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Kreiss-Tomkins: Using Connections Instead Of Clout

By | January 9, 2013 - 10:28 am

Jonathan Kreiss-Tomkins, D-Sitka, will represent House District 34 beginning on January 15, 2013.

Redistricting has cost Southeast one legislator this session, and voters in District 34 have made things even more interesting by sending a freshman to the House. Jonathan Kreiss-Tomkins will be 23-years old when he’s sworn in next Tuesday. Here’s a session preview from the state’s youngest legislator.

“I’m basically going to have my head down at the beginning, and basically watch how things go around me. I haven’t pre-filed any bills, and that’s a very intentional decision.”

Jonathan Kreiss-Tomkins has spent a lot of time in Juneau recently, almost none of it devoted to setting up his office – which he wasn’t even assigned until last Friday. Instead, he’s been meeting with other members of the Democratic caucus, and looking for ways to be effective.

“I do have a list of legislative priorities, many of which I discussed during the campaign, that range from adding a ‘Frequent Floater’ system for the Marine Highway – something specific and concrete like that – to larger issues like energy independence for rural Southeast communities.”

As a freshman, Kreiss-Tomkins won’t have much clout on the floor. He’s going to try and make a difference in Juneau using skills he developed during his campaign. The biggest question mark in the governor’s budget for Sitka, for example, is the absence of funding to complete the Blue Lake Dam expansion project.

“I think it will be a question of building relationships with officials within the various agencies and divisions who influence the governor’s supplemental budget. I’ll be working hard on that, and making the case to members of the finance committee that this is a project of great importance to Sitka. Both Sen. Stedman and myself will be doing that.”

Regionally, one of the biggest issues is the governor’s unilateral decision to scale back the Alaska-class ferry project. Kreiss-Tomkins understands it was a legitimate choice of the executive branch, but he’s far from happy with it.

“There are policy decisions, and then there’s process. Regardless of the policy of scrapping the Alaska-class ferry – which the governor has effectively done – there’s the process of how you do that. I think the governor’s process about the change of course has been very concerning. There’s damning circumstantial evidence: No legislators in Southeast knew prior to the governor’s announcement, no members of MTAB (Marine Transportation Advisory Board) who supposedly advise the governor on marine transportation issues knew, nor did the shipyard until the night before. Everybody was in the dark and nobody knew it was coming. When you’re throwing two or more years of public process out the window abruptly, you can approach that in a more deliberate manner. So the process has been disappointing and concerning. Capt. Neussl’s resignation speaks to that. In a certain sense, the captain is going down with the ship.”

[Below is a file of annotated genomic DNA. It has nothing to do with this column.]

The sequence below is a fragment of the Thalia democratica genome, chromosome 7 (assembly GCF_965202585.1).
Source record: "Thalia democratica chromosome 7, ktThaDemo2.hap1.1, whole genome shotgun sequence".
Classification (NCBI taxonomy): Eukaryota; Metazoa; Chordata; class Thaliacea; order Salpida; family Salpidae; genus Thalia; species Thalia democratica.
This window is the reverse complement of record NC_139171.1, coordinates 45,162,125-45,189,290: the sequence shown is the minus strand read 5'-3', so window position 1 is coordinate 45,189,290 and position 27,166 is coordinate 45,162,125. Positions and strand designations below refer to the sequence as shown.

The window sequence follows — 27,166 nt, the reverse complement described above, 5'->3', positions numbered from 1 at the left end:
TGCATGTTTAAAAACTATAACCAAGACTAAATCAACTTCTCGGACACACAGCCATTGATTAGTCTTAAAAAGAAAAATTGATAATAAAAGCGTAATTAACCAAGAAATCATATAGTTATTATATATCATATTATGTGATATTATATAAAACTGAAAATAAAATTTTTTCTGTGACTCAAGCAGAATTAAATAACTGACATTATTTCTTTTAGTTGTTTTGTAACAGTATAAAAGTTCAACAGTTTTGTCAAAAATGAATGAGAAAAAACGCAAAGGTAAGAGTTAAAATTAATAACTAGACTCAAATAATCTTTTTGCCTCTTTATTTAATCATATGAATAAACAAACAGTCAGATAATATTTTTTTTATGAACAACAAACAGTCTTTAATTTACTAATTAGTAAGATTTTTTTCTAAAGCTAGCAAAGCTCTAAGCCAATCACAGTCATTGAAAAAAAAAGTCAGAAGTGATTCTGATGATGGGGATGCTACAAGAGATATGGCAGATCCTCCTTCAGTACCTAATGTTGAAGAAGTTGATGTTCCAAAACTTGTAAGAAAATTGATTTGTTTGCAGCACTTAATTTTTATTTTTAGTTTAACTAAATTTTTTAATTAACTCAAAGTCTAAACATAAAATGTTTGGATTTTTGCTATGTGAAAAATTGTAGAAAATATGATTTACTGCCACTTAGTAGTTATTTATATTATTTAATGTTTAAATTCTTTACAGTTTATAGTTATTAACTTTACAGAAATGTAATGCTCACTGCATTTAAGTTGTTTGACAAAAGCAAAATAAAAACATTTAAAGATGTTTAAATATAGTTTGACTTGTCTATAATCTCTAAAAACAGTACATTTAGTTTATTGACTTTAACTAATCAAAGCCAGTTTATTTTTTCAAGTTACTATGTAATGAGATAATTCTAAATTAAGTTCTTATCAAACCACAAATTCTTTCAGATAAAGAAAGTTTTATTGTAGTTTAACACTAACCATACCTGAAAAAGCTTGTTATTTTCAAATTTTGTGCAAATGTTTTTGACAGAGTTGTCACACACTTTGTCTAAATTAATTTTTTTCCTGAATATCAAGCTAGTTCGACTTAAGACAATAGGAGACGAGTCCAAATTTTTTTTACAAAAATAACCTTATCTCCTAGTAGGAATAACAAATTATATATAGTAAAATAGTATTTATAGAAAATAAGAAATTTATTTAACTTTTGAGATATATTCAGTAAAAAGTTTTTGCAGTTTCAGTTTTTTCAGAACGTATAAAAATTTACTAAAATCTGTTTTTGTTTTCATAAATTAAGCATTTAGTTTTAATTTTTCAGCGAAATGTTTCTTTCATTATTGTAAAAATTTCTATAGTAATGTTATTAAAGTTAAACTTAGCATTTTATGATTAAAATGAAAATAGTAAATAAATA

Kreiss-Tomkins has a seat on the Transportation Committee, which Peggy Wilson – a Republican who now represents Ketchikan – chairs. He definitely sees more common ground among Southeast legislators than differences, and believes that unity will be effective on some issues. He says he feels well-suited to the work, and is doing what he prepared for.

“I am at the service of the people. And being the voice in government for 17,000 people means being the voice and advocate for a multitude of local issues that are important and that this office has the ability to influence. It’s just as important as voting on legislation – perhaps more so. There are some great legislators in the history of Alaska – especially from rural regions – who never introduced a bill in their entire careers.”

Kreiss-Tomkins says he will have a “dynamic” office. A session staffer, an intern, and a full-time aide, Nancy Barnes, whom he hired out former Sen. Albert Kookesh’s office. Kreiss-Tomkins is young, but says he understands the value of experience.

“Prior to the legislature, she worked for governors Knowles, Hickel, and Cowper. So she’s been in the capitol, either on the third floor in the legislature, or somewhere else in that building for longer than I’ve been alive.”

Kreiss-Tomkins will have an office expense account of $16,000. He says he plans to use the money to hire policy analysts, on a case-by-case basis, and to travel in the district.

The Alaska Legislature will convene on January 15.

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